$50 billion per year from American pockets, representing lost job
opportunities even when our economy seems to be doing fine. Over
half of U.S. oil is now imported and our dependence on foreign sources
is steadily rising, perpetuating the risk of future oil crises. The
gasoline price run-ups of the past two years are just the latest
examples of how petroleum dependence can squeeze family budgets only
to enrich oil producers.
Our addiction to gasoline and diesel fuel also involves moral compromises.
It entails deals and economic arrangements with some oil-rich countries
whose standards of human rights and environmental protection may
not be the same as what we expect at home. Of course, these issues
go beyond strictly environmental concerns. Nevertheless, choosing
greener vehicles that consume less fuel not only protects the environment,
but also helps protect U.S. jobs while reducing the economic costs
and moral liabilities of oil dependence.
Major Pollutants Associated with Automobiles
Our focus in ACEEE's Green Book® is on air
pollutants related to car and truck fuel consumption, because they
are such a large part of a vehicle's environmental damage and because
they are the main impacts that can be reduced through your choice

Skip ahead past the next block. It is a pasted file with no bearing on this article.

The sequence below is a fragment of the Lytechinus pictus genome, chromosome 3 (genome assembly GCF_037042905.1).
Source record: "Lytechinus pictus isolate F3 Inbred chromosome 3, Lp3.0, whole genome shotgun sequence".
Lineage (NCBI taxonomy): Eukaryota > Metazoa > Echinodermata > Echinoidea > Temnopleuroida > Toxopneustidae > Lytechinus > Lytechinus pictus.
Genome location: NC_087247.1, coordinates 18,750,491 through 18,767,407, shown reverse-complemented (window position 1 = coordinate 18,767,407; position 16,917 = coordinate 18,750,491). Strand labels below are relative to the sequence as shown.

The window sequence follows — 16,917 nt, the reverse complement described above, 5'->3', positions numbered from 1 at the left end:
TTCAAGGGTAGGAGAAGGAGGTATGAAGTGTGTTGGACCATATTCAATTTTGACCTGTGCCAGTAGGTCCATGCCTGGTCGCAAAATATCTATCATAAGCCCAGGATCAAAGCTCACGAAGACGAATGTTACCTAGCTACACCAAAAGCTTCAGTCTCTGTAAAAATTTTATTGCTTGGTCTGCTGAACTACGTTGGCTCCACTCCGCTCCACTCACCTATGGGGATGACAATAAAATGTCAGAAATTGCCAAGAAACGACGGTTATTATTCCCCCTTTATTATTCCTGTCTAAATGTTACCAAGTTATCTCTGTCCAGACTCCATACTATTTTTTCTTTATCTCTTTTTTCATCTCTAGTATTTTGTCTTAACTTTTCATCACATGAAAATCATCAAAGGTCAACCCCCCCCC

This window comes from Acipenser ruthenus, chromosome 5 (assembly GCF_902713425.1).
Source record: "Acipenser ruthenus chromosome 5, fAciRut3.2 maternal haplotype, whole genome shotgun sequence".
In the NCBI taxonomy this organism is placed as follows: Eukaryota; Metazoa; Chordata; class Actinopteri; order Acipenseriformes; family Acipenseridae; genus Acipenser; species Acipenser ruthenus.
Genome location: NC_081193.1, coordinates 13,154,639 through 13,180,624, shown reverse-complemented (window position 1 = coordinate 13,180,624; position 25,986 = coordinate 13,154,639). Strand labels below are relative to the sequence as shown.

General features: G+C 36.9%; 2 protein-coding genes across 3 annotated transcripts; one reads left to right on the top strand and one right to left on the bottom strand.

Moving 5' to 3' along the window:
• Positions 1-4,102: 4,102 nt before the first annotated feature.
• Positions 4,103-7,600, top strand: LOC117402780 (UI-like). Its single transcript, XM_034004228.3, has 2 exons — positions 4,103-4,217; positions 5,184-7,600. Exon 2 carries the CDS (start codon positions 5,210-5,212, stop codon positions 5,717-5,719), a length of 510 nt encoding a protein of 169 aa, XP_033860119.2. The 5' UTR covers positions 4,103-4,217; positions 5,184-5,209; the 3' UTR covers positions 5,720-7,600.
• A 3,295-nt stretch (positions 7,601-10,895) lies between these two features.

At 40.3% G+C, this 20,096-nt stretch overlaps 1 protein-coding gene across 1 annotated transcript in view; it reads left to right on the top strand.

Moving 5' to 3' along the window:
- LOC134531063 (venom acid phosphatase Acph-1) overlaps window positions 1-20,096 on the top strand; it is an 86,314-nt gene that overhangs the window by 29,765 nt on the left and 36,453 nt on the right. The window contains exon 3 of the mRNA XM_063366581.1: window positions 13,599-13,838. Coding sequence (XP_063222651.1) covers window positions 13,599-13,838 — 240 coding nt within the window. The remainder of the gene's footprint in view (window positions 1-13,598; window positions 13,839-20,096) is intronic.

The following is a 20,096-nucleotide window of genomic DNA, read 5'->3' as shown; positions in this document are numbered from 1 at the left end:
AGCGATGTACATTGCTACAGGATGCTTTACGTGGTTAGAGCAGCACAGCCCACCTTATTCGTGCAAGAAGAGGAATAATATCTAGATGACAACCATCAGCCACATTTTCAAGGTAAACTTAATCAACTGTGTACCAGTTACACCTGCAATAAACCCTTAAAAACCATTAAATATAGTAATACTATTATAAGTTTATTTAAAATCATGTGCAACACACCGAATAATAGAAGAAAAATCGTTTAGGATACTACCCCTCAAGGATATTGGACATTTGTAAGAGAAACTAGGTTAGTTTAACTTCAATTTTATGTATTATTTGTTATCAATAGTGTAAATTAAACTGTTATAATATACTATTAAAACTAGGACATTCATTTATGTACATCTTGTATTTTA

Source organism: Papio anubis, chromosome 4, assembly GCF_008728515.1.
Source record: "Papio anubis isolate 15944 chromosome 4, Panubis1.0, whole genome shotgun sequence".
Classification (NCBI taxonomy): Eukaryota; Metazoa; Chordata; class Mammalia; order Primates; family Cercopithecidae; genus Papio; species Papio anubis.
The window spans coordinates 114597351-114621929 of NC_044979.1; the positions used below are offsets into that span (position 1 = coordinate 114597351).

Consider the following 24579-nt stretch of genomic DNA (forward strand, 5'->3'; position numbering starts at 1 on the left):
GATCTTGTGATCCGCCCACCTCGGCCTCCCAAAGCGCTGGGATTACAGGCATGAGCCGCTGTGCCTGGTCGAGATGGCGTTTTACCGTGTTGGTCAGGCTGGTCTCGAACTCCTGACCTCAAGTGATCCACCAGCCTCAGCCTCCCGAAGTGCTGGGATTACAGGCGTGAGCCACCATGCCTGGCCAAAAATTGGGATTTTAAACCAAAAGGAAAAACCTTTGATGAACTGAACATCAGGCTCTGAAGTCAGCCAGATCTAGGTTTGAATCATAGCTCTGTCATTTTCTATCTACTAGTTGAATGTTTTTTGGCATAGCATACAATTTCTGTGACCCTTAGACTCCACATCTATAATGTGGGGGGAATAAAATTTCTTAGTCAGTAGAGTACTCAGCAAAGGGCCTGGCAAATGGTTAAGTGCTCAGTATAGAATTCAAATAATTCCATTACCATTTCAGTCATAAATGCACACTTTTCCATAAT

of make and model. The adjoining figure shows the amounts of major
air pollutants caused by the average new passenger car and light
truck in a year. The pollution coming from vehicles can differ
depending on the standards they meet (and how well their emissions
controls work), how they are driven and maintained, and the quantity
and quality of the fuel they burn. Many vans, pickups, sport utilities,
and other light trucks meet less stringent emissions and fuel economy
standards than vehicles classified as passenger cars. As a result,
and as the ratings in this guide indicate, the average light truck
pollutes more than the average car.
All new vehicles must meet either the emissions standards set by
the U.S. Environmental Protection Agency (EPA) or those set by the
California Air Resources Board (CARB). Generally, California standards
are more stringent than the Federal standards. A number of Northeastern
states have adopted the California standards, and vehicles meeting
these stricter standards are now commonly available nationwide.
Vehicles are also tested for fuel economy, as
measured by miles per gallon-MPG. Fuel economy standards apply
to manufacturers, rather than individual vehicles, and are set
so that an automaker can sell a variety of vehicles as long as
the average MPG of its sales meets the applicable standard. Manufacturers
calculate the fuel economy of each model they sell using laboratory
tests similar to those conducted to determine tailpipe emissions.